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New TWIHL with Erin Fuse Brown and Elizabeth McCuskey

Erin Fuse Brown and Elizabeth McCuskey have a fantastic new article coming out in the University of Pennsylvania Law Review entitled “Federalism, ERISA, and State Single-Payer Health Care” that is the subject of our conversation.

Erin Fuse Brown is a Professor of Law at Georgia State University’s College of law. She teaches Administrative Law; Health Law: Financing & Delivery; and the Health Care Transactional & Regulatory Practicum. She is a faculty member of the Center for Law, Health & Society. In 2019 Professor Fuse Brown was awarded a grant from the Laura and John Arnold Foundation to study out-of-network air ambulance bills. She served as co-investigator on a grant from the National Human Genome Research Institute from 2014-2017 to study legal protections for participants in genomic research and in 2017 won the Patricia T. Morgan Award for Outstanding Scholarship among her faculty. Elizabeth McCuskey is a Professor Law at UMass School of Law, There she teaches Civil Procedure, Health Law, Food & Drug Law, and Health Care Antitrust courses. Her research focuses on regulatory reforms for health equity and courts’ roles in securing those reforms. She is broadly published and her work on ERISA preemption and state health reform was featured on Health Affairs Blog and she has covered FDA preemption for SCOTUSBlog. She was a 2016 ASLME Health Law Scholar.

The Week in Health Law Podcast from Nicolas Terry is a commuting-length discussion about some of the more thorny issues in health law and policy. Subscribe at Apple Podcasts or Google Play, listen at Stitcher Radio, SpotifyTunein or Podbean.

Show notes and more are at TWIHL.com. If you have comments, an idea for a show or a topic to discuss you can find me on Twitter @nicolasterry or @WeekInHealthLaw.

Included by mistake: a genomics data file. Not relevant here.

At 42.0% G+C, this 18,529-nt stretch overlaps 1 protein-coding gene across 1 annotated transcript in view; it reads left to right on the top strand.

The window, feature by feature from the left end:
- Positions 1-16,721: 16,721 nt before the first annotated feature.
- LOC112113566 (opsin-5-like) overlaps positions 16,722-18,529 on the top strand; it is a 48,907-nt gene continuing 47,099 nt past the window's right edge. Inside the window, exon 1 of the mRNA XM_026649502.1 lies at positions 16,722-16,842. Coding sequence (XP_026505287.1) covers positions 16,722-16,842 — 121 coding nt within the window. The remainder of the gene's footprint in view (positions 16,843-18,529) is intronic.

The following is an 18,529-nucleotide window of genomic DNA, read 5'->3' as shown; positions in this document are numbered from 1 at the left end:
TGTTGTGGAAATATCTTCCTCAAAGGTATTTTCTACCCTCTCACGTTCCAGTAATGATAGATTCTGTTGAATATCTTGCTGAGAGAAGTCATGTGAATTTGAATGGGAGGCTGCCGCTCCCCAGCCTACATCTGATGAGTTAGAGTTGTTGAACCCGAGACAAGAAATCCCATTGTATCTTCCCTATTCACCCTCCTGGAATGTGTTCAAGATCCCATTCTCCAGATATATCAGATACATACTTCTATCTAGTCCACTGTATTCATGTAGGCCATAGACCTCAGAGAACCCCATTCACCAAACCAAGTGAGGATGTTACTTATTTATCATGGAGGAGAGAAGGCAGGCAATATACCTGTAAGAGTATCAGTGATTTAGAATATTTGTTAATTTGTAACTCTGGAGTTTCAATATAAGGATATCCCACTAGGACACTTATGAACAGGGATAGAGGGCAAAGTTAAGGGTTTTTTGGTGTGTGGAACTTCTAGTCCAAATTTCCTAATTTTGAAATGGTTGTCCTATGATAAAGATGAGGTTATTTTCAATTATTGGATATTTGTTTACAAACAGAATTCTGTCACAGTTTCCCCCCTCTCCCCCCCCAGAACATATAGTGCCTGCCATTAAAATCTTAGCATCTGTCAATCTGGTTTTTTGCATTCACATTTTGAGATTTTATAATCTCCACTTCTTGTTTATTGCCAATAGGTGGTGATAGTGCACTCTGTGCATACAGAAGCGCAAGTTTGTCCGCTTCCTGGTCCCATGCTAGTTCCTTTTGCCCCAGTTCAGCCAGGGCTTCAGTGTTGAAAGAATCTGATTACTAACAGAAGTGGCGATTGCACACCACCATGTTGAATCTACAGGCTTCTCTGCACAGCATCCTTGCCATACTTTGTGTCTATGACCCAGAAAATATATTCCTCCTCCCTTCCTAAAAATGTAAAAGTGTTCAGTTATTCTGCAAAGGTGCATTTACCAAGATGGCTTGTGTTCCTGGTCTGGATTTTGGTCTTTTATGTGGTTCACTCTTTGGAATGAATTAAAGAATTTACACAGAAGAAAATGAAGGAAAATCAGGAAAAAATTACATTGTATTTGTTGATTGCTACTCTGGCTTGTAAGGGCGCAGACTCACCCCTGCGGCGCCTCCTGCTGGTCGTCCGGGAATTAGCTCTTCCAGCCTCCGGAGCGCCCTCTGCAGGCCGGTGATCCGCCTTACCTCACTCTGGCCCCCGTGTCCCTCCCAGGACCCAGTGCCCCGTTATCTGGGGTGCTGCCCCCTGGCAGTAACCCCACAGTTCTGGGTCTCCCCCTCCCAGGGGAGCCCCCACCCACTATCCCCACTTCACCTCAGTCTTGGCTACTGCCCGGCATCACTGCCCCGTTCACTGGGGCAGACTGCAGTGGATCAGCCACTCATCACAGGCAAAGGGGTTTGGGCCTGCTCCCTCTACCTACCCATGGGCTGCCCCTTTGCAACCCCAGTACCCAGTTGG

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New TWIHL with Melissa Keyes, Heather Walter-McCabe, Stacey Tovino, & Ruqaiijah Yearby

By Nicolas Terry

This episode was recorded at our recent conference entitled Getting Real About Health Care for All. An outstanding panel at the conference was asked the question, “Can We Make Health Care Inclusive?” To answer that question we welcomed Melissa Keyes, Heather Walter-McCabe, Stacey Tovino, and Ruqaiijah Yearby. They approached the question from the perspective of those commonly excluded from quality healthcare; those along the capacity spectrum, members of the LGBTQ communities, those suffering from mental health or substance use disorders, and those requiring home or facility-based long-term care.

The Week in Health Law Podcast from Nicolas Terry is a commuting-length discussion about some of the more thorny issues in health law and policy. Subscribe at Apple Podcasts or Google Play, listen at Stitcher Radio, SpotifyTunein or Podbean.

Show notes and more are at TWIHL.com. If you have comments, an idea for a show or a topic to discuss you can find me on Twitter @nicolasterry or @WeekInHealthLaw.

Subscribe to TWIHL here!

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New TWIHL with Rachel Rebouché, Jennifer Karas Montez, Evan Anderson & Wendy Parmet

By Nicolas Terry

This episode was recorded at Temple Law during Temple Law’s celebratory Law Review Symposium: Looking Back and Looking Ahead, 10 Years of Public Health Law Research in September 2019. My guest host is Rachel Rebouché from the Center for Public Health Research at Temple University Beasley School of Law. Together we enjoyed a wide-ranging discussion with some brilliant researchers, Jennifer Karas Montez from the Syracuse University Maxell School of Citizenship and Public Affairs, Evan Anderson from the University of Pennsylvania School of Nursing, and Wendy Parmet, Matthews Distinguished University Professor of Law and Director, Center for Health Policy and Law at Northeastern University.

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Broken, frayed net, representing a broken social safety net

Are Work Requirements Sinking as Arizona and Indiana Abandon Ship?

By Nicolas Terry

There’s an old saying, credited to Will Rogers, “If you find yourself in a hole, stop digging!” When it comes to Medicaid work requirements there has been mounting evidence that excavation cessation would be good advice for states considering this misguided attempt at social engineering. After all, work requirement waivers face unrelenting legal challenges, an obdurate CMS apparently unable to fashion a lawful waiver, mountains of bad data, and increasingly poor optics. Two weeks ago Arizona, which had yet to implement its program, jumped ship notifying CMS that it was postponing implementation. This week Indiana, which began implementation at the beginning of the year, announced a similar postponement.